I’ve been thinking lately about the connection between opportunity and obstacles. Years ago I read that the Chinese word for “crisis” is composed of two characters, one meaning “danger” and the other meaning “opportunity.” Sounds about right. It seems like anytime you walk through the door of opportunity, you walk straight into a wall of obstacles.
The classic example of this principle can be found in the Old Testament account of the Israelites’ refusal to cross the Jordan River into the Promised Land. You remember the story: God led Israel out of slavery in Egypt and right before they were to cross over the Jordan spies came back with the report that there were fortified cities and even giants that would have to be overcome. And you know the rest of the story—they shied away from the challenge and spent the next 40 years doing laps in the wilderness.
Here are some random observations about opportunity and obstacles that rise to the surface in that story:
The greater the opportunity, the greater the obstacles.
The bigger the dream the bigger the problems to overcome. The greater the vision, the greater the hurdles. That’s why so many people (and churches) never attempt anything great.
Playing it safe may be the most dangerous thing you can do.
Playing it safe didn’t work out so well for Israel and it usually doesn’t work out so well for churches either. Churches in decline can often pinpoint a time when they shied away from a challenge or avoided making a difficult decision because it seemed too risky.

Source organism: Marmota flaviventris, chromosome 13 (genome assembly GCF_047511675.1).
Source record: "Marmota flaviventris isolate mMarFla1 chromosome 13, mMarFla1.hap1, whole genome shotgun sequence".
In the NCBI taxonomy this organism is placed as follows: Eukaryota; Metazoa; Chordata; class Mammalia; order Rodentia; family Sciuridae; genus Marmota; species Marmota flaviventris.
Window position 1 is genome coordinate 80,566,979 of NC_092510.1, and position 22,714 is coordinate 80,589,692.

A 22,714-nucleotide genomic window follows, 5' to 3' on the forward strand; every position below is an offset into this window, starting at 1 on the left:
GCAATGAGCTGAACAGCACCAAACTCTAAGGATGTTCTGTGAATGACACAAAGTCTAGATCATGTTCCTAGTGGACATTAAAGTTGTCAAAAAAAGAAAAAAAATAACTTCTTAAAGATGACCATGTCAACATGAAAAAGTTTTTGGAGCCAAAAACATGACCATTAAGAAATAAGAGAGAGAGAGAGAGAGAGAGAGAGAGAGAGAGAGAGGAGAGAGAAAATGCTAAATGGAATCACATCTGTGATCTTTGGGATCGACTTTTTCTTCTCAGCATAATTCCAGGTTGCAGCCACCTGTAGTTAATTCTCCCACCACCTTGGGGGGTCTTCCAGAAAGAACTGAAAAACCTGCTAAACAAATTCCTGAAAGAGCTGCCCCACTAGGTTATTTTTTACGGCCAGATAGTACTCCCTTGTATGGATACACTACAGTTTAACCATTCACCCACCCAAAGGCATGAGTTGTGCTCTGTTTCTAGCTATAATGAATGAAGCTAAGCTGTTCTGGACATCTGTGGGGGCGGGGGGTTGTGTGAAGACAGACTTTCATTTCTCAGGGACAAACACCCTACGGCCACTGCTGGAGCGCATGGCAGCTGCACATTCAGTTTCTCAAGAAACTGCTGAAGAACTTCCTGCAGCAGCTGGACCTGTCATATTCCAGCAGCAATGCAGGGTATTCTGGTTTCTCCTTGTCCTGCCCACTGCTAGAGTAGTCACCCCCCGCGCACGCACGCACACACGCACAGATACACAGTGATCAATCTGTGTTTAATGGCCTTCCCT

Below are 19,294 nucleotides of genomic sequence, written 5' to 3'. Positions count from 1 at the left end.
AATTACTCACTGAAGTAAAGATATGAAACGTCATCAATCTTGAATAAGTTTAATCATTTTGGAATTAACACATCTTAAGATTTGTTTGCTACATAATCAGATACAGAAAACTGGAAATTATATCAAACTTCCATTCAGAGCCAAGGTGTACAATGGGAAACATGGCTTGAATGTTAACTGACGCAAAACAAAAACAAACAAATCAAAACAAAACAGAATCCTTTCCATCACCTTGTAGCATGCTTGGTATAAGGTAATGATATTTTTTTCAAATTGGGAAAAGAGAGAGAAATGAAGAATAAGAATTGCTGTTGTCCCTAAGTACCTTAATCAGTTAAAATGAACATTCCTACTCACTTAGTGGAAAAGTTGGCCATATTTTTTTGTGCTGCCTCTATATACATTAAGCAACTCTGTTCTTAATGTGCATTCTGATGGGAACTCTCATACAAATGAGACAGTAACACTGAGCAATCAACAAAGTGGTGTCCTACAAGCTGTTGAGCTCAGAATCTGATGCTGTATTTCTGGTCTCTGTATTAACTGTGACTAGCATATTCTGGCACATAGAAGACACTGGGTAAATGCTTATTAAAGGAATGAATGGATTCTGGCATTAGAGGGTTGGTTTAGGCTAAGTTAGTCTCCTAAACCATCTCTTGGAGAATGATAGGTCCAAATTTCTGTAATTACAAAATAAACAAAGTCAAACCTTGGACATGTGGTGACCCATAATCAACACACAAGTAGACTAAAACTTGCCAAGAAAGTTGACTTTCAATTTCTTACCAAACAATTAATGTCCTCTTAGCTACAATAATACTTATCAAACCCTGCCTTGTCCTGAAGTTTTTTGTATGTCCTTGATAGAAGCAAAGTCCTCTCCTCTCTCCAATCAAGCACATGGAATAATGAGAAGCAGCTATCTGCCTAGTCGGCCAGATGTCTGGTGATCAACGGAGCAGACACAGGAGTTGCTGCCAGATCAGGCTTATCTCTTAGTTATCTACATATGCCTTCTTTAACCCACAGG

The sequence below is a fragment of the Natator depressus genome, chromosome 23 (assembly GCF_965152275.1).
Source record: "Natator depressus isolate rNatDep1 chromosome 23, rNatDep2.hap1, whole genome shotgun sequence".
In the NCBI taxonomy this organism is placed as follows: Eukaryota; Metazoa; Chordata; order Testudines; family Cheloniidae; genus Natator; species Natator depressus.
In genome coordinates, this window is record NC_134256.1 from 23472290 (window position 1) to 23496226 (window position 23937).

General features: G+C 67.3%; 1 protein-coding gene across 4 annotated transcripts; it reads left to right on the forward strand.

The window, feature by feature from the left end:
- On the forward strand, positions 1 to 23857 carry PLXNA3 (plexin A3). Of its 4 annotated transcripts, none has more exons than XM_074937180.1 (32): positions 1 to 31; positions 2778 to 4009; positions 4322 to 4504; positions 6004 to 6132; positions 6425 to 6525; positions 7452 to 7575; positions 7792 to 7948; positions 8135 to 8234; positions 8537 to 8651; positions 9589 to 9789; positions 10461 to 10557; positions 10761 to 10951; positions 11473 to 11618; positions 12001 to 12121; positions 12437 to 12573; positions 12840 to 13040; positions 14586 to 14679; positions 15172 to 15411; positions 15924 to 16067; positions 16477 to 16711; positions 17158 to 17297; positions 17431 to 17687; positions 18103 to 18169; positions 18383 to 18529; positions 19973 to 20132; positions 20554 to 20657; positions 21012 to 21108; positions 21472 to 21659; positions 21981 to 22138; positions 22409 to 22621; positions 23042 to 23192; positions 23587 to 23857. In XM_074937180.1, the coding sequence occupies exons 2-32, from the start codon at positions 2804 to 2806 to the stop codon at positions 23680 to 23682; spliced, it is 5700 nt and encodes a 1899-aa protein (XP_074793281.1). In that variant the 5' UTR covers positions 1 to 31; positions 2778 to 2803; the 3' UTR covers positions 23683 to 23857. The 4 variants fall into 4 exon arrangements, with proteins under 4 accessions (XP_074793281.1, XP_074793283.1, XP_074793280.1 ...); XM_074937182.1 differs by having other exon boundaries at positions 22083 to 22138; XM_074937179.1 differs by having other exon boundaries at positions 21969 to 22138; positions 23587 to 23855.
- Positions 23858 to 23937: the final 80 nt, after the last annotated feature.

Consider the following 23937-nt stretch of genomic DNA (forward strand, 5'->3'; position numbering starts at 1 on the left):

The size of our God is more important than the size of our obstacles.
There were 12 spies who brought back reports from the Promised Land. Ten of the spies were negative and when they gave their report, one thing became very clear—the giants were big, but their God was little. In fact, they didn’t even mention God in their report. However, two of the spies, Joshua and Caleb, knew that the enemy was no match for their God.
The obstacles we avoid today will have to be overcome by someone else later.
One interesting thing about this story is that the next generation of Israelites had to go back and fight the battles their parents refused to fight 40 years earlier. Usually we don’t avoid problems, we just postpone them.
One more—perseverance wins the day.
One of the things I love about this story is that Joshua and Caleb still got to enter the Promised Land. It was forty years later, but they got there! By the way, if you want a great study on how to grow old, take a close look at Caleb.
So don’t be discouraged by obstacles—that just means you are knocking on the door of opportunity! Chuck Swindoll said it like this: “We are all faced with a series of great opportunities brilliantly disguised as impossible situations.”